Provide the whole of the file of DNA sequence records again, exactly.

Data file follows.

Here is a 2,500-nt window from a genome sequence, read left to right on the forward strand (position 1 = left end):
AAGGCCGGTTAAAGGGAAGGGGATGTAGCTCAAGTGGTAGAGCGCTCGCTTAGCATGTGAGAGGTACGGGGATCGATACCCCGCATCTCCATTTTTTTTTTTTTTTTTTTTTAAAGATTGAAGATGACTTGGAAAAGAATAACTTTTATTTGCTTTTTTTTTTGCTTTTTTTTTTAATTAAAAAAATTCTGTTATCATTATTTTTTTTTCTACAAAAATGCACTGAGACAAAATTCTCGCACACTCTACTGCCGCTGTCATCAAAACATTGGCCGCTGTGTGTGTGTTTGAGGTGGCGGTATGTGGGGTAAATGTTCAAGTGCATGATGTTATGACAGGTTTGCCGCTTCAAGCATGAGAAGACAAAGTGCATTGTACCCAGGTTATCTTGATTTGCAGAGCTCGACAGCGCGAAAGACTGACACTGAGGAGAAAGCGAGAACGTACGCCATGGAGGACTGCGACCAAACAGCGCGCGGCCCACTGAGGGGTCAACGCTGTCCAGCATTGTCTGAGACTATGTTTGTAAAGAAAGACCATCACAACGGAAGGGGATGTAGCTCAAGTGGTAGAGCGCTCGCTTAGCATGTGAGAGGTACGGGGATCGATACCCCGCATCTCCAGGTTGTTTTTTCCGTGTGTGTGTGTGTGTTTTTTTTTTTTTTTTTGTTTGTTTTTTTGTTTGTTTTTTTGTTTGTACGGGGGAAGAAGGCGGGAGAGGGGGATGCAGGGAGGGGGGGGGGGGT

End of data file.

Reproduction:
Here is a 2,500-nt window from a genome sequence, read left to right on the forward strand (position 1 = left end):
AAGGCCGGTTAAAGGGAAGGGGATGTAGCTCAAGTGGTAGAGCGCTCGCTTAGCATGTGAGAGGTACGGGGATCGATACCCCGCATCTCCATTTTTTTTTTTTTTTTTTTTTAAAGATTGAAGATGACTTGGAAAAGAATAACTTTTATTTGCTTTTTTTTTTGCTTTTTTTTTTAATTAAAAAAATTCTGTTATCATTATTTTTTTTTCTACAAAAATGCACTGAGACAAAATTCTCGCACACTCTACTGCCGCTGTCATCAAAACATTGGCCGCTGTGTGTGTGTTTGAGGTGGCGGTATGTGGGGTAAATGTTCAAGTGCATGATGTTATGACAGGTTTGCCGCTTCAAGCATGAGAAGACAAAGTGCATTGTACCCAGGTTATCTTGATTTGCAGAGCTCGACAGCGCGAAAGACTGACACTGAGGAGAAAGCGAGAACGTACGCCATGGAGGACTGCGACCAAACAGCGCGCGGCCCACTGAGGGGTCAACGCTGTCCAGCATTGTCTGAGACTATGTTTGTAAAGAAAGACCATCACAACGGAAGGGGATGTAGCTCAAGTGGTAGAGCGCTCGCTTAGCATGTGAGAGGTACGGGGATCGATACCCCGCATCTCCAGGTTGTTTTTTCCGTGTGTGTGTGTGTGTTTTTTTTTTTTTTTTTGTTTGTTTTTTTGTTTGTTTTTTTGTTTGTACGGGGGAAGAAGGCGGGAGAGGGGGATGCAGGGAGGGGGGGGGGGGT